Q. How low should your blood pressure go? Doctors have a surprisingly hard time answering this seemingly simple question.
A. In the mid-20th century, what doctors accepted as natural blood-pressure readings that would terrify today’s physicians. A pre-eminent cardiologist, Dr. Charles Friedberg, wrote in his popular textbook that mild benign hypertension, which he counted as blood pressure up to 210/100, did not require treatment (Journal of Clinical Hypertension, Suppl. 8, August 2006).
By the 1960s and 1970s, though, data from the Framingham Heart Study suggested that getting blood pressure down from that level could save patients from suffering kidney damage, congestive heart failure and stroke. Doctors also had more and better blood-pressure medications to prescribe, and thus began the downward drift of standards for where blood pressure “should” be.
The first guideline was published by the Joint National Committee on Prevention, Detection, Evaluation, and Treatment of High Blood Pressure in 1977. It recommended treatment if diastolic blood pressure (the second and lower number) went to 105.
By 2003, the official guideline was that hypertension started at a blood pressure of 140/90. Blood pressure over 120/80 was considered prehypertension. Soon, many doctors started prescribing pills for people diagnosed with prehypertension.
Then in 2012, the Cochrane Collaboration published a meta-analysis of randomized controlled trials of blood-pressure treatment (Cochrane, Aug. 15, 2012).
After reviewing the evidence, these experts concluded that treating otherwise healthy adults with blood pressure ranging from 140-159 (systolic) or 90-99 (diastolic) did not save lives or prevent heart attacks and strokes. They noted that blood-pressure medication does have side effects and called for more research to determine “whether the benefits of treatment exceed the harms.”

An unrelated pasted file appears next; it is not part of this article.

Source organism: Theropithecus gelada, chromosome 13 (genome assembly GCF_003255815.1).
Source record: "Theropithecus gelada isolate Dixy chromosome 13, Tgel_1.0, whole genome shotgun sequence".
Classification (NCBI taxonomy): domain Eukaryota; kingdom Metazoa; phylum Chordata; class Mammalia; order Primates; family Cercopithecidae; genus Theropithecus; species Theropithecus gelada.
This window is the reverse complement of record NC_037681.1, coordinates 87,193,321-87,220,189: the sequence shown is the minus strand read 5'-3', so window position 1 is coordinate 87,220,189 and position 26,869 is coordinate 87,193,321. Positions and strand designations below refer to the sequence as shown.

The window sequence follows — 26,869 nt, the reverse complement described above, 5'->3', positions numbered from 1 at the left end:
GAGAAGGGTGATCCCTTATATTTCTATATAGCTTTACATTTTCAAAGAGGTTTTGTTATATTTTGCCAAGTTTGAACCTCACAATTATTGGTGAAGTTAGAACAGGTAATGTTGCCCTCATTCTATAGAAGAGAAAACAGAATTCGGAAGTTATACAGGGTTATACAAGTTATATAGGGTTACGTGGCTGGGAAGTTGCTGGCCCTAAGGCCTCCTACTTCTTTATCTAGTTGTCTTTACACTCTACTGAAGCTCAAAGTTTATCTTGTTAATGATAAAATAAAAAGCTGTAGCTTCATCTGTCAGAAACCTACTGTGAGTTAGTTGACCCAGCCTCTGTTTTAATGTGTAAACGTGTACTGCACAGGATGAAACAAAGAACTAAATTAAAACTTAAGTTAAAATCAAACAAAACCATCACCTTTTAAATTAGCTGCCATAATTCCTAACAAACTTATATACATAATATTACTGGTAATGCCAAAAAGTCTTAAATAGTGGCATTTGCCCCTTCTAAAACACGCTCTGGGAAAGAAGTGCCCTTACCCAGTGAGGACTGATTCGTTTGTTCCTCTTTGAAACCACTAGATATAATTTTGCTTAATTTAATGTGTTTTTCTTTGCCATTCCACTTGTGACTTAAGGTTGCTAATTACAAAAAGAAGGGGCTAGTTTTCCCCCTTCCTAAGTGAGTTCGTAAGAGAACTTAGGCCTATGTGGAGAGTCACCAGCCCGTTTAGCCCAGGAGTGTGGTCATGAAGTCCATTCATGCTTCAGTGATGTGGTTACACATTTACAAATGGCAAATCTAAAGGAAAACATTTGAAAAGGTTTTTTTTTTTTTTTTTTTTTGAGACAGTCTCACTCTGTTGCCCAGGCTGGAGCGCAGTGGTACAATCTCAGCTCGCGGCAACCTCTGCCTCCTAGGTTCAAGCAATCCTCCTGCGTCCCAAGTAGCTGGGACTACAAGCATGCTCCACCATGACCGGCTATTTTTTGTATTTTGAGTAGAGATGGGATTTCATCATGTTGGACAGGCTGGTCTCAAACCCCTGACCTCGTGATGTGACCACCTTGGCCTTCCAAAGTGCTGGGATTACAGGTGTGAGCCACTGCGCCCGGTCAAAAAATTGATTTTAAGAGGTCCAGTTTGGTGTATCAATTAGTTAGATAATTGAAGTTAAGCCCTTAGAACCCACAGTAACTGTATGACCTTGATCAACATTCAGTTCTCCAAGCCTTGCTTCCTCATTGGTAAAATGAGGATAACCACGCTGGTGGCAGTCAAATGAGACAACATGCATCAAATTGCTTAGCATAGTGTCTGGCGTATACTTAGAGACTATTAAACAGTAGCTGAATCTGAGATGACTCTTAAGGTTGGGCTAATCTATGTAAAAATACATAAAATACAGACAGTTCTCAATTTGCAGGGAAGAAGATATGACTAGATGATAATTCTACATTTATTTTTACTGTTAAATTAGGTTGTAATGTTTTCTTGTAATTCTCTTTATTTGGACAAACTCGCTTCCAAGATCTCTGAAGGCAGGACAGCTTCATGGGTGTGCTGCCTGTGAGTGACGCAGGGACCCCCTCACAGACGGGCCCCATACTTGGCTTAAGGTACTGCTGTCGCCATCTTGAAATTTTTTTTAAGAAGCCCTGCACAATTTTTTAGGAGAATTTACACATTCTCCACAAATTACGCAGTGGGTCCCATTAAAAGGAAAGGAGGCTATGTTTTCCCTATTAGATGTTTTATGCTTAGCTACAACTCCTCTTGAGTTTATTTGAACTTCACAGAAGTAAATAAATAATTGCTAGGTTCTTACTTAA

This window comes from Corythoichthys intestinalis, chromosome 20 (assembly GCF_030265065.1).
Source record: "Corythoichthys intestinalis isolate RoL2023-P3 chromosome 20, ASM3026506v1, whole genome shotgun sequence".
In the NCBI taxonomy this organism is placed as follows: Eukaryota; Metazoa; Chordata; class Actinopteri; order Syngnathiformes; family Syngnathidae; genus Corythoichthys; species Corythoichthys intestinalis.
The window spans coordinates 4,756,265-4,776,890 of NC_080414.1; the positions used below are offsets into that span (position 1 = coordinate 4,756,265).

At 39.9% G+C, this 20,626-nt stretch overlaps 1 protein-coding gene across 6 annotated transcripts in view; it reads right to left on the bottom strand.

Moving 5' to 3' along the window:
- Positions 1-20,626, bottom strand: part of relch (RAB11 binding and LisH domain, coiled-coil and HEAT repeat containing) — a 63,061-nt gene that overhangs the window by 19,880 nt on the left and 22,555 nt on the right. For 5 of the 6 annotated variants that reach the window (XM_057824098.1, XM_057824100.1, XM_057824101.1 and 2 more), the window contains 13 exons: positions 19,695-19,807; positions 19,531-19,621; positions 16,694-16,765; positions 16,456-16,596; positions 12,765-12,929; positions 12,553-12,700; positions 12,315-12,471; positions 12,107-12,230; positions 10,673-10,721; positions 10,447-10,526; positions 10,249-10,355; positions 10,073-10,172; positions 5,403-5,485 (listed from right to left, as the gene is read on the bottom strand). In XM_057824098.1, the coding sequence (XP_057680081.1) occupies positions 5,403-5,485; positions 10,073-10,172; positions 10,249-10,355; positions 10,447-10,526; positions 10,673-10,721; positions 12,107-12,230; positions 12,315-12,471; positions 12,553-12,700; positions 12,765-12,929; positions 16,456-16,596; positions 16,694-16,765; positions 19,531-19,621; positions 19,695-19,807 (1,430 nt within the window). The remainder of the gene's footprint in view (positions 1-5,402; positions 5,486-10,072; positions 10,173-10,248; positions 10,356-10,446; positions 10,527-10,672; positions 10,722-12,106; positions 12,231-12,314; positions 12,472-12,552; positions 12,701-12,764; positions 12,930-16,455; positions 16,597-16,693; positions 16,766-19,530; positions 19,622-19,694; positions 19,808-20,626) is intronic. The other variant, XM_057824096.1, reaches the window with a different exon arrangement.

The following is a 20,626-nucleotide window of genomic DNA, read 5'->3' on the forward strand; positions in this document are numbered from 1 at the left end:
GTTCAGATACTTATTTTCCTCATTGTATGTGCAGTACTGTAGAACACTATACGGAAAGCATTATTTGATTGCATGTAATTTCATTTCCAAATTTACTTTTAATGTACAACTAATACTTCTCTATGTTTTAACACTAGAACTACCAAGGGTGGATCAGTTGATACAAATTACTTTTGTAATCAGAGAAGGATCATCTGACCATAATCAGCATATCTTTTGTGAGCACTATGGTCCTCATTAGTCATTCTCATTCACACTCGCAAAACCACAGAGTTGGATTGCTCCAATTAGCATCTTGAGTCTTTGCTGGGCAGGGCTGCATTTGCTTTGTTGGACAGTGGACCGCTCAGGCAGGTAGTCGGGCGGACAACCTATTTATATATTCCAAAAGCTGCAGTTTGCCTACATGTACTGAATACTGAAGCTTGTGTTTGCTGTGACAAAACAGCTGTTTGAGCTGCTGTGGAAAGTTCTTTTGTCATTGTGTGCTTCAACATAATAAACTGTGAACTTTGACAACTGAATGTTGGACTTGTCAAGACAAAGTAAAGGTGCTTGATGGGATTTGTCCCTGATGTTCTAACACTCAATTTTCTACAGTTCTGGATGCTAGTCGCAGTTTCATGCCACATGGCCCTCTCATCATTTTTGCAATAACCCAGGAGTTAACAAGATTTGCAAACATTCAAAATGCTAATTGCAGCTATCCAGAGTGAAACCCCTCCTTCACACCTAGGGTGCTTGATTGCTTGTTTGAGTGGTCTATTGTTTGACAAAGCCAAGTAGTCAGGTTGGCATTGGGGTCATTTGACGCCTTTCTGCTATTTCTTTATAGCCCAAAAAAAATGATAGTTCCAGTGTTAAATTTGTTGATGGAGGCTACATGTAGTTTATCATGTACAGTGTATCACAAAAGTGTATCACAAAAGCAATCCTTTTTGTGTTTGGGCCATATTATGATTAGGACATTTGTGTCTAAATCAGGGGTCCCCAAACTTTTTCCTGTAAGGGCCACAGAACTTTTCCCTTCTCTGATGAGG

Then in 2015, a large study of blood-pressure treatment was stopped early with much hoopla because the results were so good (New England Journal of Medicine, Nov. 26, 2015).
The SPRINT study found that getting systolic blood pressure down to 120 or lower reduced the risk of a heart attack. That is wonderful news, but keep in mind that 172 people needed to be treated intensively for three years to prevent one death.
What should we make of this hypertension confusion? There is no doubt that lower blood pressure is better than higher blood pressure, but how that’s achieved may make a difference. Blood-pressure medicine can cause side effects including dizziness, fatigue, forgetfulness, impotence, cough and swollen legs.
Lowering blood pressure through diet, exercise and weight loss offers a safe alternative for many people. Our Guide to Blood Pressure Treatment describes the DASH diet that has been scientifically tested and shown to lower blood pressure, along with other non-drug approaches. Anyone who would like a copy, please send $3 in check or money order with a long (No. 10), stamped (71 cents), self-addressed envelope to: Graedons’ People’s Pharmacy, No. B-67, P.O. Box 52027, Durham, NC 27717-2027. It also can be downloaded for $2 from our website, peoplespharmacy.com.
Certain foods, such as beets, chocolate, Concord grape juice, kefir and pomegranate, also hold promise for blood-pressure control without the side effects that blood-pressure medications may cause.
Joe Graedon is a pharmacologist; Teresa Graedon holds a doctorate in medical anthropology and is a nutrition expert. The People’s Pharmacy radio broadcast airs at 2 p.m. Saturdays on WBFO-FM 88.7.